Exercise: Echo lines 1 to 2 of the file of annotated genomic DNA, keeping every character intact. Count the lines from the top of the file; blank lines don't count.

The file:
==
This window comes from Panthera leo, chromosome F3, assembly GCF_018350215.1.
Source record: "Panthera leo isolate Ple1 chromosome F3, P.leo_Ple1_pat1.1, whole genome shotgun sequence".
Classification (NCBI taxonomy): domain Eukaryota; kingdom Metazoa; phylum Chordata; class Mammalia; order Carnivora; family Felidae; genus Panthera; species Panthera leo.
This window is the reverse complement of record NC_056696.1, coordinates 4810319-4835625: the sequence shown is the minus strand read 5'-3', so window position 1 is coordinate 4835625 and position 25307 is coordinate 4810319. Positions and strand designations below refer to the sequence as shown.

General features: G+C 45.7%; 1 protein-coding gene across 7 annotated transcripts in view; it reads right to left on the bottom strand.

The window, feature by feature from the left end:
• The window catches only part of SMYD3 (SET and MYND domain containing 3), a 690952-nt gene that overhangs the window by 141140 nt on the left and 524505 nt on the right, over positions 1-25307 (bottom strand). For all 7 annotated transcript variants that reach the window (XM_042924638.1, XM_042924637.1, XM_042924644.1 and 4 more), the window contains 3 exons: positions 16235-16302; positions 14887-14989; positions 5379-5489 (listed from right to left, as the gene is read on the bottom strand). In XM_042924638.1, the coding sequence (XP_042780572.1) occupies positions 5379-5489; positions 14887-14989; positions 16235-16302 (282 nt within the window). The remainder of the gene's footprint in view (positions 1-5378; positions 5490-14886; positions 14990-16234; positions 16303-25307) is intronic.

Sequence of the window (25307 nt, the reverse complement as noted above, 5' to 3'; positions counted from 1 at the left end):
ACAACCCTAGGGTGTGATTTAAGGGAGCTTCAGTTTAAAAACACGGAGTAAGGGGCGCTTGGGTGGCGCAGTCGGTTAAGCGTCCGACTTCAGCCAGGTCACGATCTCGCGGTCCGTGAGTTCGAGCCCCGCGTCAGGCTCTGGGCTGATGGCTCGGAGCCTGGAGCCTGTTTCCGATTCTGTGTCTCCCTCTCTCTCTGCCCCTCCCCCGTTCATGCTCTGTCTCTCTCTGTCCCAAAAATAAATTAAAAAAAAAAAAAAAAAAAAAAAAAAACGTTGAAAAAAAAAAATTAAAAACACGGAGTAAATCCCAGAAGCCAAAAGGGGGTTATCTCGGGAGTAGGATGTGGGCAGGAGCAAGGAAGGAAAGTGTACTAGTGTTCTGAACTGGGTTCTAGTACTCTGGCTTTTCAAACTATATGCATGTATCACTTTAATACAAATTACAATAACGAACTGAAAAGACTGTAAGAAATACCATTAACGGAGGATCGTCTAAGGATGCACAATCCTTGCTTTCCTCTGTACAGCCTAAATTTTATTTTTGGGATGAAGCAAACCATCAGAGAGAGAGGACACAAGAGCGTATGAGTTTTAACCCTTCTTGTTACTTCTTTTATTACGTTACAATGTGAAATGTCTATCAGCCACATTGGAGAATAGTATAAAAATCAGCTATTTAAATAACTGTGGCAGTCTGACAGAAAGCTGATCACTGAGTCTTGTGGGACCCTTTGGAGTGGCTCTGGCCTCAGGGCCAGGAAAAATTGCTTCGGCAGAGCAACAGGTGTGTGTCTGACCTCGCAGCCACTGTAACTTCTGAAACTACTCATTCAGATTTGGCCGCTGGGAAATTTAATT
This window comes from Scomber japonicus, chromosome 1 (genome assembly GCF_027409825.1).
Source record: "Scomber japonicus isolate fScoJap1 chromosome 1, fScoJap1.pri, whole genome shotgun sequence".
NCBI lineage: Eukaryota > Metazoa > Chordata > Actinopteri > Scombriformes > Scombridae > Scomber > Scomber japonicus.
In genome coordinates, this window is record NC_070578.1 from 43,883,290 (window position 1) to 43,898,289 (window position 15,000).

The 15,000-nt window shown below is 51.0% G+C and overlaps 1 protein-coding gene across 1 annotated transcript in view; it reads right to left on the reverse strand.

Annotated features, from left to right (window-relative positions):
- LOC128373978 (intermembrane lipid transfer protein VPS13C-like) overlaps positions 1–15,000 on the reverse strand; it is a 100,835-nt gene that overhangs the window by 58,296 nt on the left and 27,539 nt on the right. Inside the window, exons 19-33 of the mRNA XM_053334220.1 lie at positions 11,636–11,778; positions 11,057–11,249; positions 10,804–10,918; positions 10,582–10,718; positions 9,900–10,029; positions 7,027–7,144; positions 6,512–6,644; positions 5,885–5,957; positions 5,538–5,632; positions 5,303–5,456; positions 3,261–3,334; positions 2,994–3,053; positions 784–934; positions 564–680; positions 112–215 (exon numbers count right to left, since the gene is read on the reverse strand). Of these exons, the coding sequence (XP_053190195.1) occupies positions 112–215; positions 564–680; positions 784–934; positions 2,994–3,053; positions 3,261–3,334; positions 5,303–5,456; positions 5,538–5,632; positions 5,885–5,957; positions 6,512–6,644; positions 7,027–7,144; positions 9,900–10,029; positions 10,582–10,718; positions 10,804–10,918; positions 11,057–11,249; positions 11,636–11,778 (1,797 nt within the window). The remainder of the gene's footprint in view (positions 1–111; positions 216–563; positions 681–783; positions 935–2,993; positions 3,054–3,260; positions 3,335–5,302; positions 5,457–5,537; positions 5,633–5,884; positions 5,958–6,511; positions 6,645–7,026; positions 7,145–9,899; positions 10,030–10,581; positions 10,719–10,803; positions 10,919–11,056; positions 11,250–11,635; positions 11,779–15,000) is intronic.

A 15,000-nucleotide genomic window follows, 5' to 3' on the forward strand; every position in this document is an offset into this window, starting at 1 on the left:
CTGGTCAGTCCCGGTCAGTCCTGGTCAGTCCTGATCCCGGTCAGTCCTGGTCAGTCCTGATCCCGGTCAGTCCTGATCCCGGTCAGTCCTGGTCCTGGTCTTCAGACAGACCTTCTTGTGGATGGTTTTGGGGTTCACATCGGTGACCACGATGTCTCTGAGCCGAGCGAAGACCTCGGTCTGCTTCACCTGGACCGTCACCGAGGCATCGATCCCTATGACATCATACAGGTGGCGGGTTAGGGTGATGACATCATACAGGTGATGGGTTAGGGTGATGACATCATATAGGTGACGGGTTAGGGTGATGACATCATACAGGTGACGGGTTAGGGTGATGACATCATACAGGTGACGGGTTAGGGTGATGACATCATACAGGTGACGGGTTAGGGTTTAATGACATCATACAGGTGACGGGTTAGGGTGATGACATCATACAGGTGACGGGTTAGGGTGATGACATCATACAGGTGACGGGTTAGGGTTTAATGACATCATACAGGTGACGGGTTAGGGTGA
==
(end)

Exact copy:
This window comes from Panthera leo, chromosome F3, assembly GCF_018350215.1.
Source record: "Panthera leo isolate Ple1 chromosome F3, P.leo_Ple1_pat1.1, whole genome shotgun sequence".